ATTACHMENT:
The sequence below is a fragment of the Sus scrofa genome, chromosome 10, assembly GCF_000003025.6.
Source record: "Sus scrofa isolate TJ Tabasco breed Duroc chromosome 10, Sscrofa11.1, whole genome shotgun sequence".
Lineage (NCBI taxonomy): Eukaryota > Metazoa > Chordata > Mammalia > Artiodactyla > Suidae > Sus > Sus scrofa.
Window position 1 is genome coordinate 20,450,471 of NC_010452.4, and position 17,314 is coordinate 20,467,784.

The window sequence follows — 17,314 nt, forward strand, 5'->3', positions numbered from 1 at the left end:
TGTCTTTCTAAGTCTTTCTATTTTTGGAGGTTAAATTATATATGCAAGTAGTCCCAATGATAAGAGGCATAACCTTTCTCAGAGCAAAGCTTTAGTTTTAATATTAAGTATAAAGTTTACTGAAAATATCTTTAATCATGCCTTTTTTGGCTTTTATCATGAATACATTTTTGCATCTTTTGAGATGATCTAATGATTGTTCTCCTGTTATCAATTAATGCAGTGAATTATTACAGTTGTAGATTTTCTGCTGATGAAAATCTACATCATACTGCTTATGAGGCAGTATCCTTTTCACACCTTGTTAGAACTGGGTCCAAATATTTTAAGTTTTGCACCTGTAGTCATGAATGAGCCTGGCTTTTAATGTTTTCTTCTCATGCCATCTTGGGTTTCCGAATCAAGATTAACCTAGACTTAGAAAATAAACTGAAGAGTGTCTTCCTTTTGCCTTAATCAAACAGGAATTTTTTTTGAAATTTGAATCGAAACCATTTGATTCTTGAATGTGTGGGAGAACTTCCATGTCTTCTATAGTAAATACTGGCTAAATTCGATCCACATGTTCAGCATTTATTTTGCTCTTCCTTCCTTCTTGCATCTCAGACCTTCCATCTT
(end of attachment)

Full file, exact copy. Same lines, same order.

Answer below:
The sequence below is a fragment of the Sus scrofa genome, chromosome 10, assembly GCF_000003025.6.
Source record: "Sus scrofa isolate TJ Tabasco breed Duroc chromosome 10, Sscrofa11.1, whole genome shotgun sequence".
Lineage (NCBI taxonomy): Eukaryota > Metazoa > Chordata > Mammalia > Artiodactyla > Suidae > Sus > Sus scrofa.
Window position 1 is genome coordinate 20,450,471 of NC_010452.4, and position 17,314 is coordinate 20,467,784.

The window sequence follows — 17,314 nt, forward strand, 5'->3', positions numbered from 1 at the left end:
TGTCTTTCTAAGTCTTTCTATTTTTGGAGGTTAAATTATATATGCAAGTAGTCCCAATGATAAGAGGCATAACCTTTCTCAGAGCAAAGCTTTAGTTTTAATATTAAGTATAAAGTTTACTGAAAATATCTTTAATCATGCCTTTTTTGGCTTTTATCATGAATACATTTTTGCATCTTTTGAGATGATCTAATGATTGTTCTCCTGTTATCAATTAATGCAGTGAATTATTACAGTTGTAGATTTTCTGCTGATGAAAATCTACATCATACTGCTTATGAGGCAGTATCCTTTTCACACCTTGTTAGAACTGGGTCCAAATATTTTAAGTTTTGCACCTGTAGTCATGAATGAGCCTGGCTTTTAATGTTTTCTTCTCATGCCATCTTGGGTTTCCGAATCAAGATTAACCTAGACTTAGAAAATAAACTGAAGAGTGTCTTCCTTTTGCCTTAATCAAACAGGAATTTTTTTTGAAATTTGAATCGAAACCATTTGATTCTTGAATGTGTGGGAGAACTTCCATGTCTTCTATAGTAAATACTGGCTAAATTCGATCCACATGTTCAGCATTTATTTTGCTCTTCCTTCCTTCTTGCATCTCAGACCTTCCATCTT